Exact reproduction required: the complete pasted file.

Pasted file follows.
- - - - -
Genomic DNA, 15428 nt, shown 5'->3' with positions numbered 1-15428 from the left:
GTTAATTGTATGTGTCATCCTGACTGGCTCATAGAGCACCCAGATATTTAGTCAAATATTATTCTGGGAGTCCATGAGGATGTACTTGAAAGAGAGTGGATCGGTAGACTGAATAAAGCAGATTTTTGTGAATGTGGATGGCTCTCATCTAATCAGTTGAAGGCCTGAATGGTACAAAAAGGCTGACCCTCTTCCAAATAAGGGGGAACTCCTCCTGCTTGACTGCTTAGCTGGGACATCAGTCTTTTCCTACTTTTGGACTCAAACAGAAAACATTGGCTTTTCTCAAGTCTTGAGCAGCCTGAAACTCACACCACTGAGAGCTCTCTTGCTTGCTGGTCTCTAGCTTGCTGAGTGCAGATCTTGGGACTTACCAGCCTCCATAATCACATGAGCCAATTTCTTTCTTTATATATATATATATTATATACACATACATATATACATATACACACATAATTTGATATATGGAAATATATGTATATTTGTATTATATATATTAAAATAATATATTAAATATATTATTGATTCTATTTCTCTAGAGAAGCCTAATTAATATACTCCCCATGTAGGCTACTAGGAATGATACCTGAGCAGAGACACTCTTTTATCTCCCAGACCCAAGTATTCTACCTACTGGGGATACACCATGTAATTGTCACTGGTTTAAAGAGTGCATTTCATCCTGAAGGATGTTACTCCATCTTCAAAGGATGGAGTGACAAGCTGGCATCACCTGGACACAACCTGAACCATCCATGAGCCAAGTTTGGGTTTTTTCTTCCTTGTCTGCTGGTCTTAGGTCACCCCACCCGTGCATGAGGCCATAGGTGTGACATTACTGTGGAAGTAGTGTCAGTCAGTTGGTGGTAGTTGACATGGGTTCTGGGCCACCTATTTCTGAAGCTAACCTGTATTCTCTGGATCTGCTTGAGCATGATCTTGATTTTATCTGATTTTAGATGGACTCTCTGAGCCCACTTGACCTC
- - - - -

Genomic DNA, 15428 nt, shown 5'->3' with positions numbered 1-15428 from the left:
GTTAATTGTATGTGTCATCCTGACTGGCTCATAGAGCACCCAGATATTTAGTCAAATATTATTCTGGGAGTCCATGAGGATGTACTTGAAAGAGAGTGGATCGGTAGACTGAATAAAGCAGATTTTTGTGAATGTGGATGGCTCTCATCTAATCAGTTGAAGGCCTGAATGGTACAAAAAGGCTGACCCTCTTCCAAATAAGGGGGAACTCCTCCTGCTTGACTGCTTAGCTGGGACATCAGTCTTTTCCTACTTTTGGACTCAAACAGAAAACATTGGCTTTTCTCAAGTCTTGAGCAGCCTGAAACTCACACCACTGAGAGCTCTCTTGCTTGCTGGTCTCTAGCTTGCTGAGTGCAGATCTTGGGACTTACCAGCCTCCATAATCACATGAGCCAATTTCTTTCTTTATATATATATATATTATATACACATACATATATACATATACACACATAATTTGATATATGGAAATATATGTATATTTGTATTATATATATTAAAATAATATATTAAATATATTATTGATTCTATTTCTCTAGAGAAGCCTAATTAATATACTCCCCATGTAGGCTACTAGGAATGATACCTGAGCAGAGACACTCTTTTATCTCCCAGACCCAAGTATTCTACCTACTGGGGATACACCATGTAATTGTCACTGGTTTAAAGAGTGCATTTCATCCTGAAGGATGTTACTCCATCTTCAAAGGATGGAGTGACAAGCTGGCATCACCTGGACACAACCTGAACCATCCATGAGCCAAGTTTGGGTTTTTTCTTCCTTGTCTGCTGGTCTTAGGTCACCCCACCCGTGCATGAGGCCATAGGTGTGACATTACTGTGGAAGTAGTGTCAGTCAGTTGGTGGTAGTTGACATGGGTTCTGGGCCACCTATTTCTGAAGCTAACCTGTATTCTCTGGATCTGCTTGAGCATGATCTTGATTTTATCTGATTTTAGATGGACTCTCTGAGCCCACTTGACCTC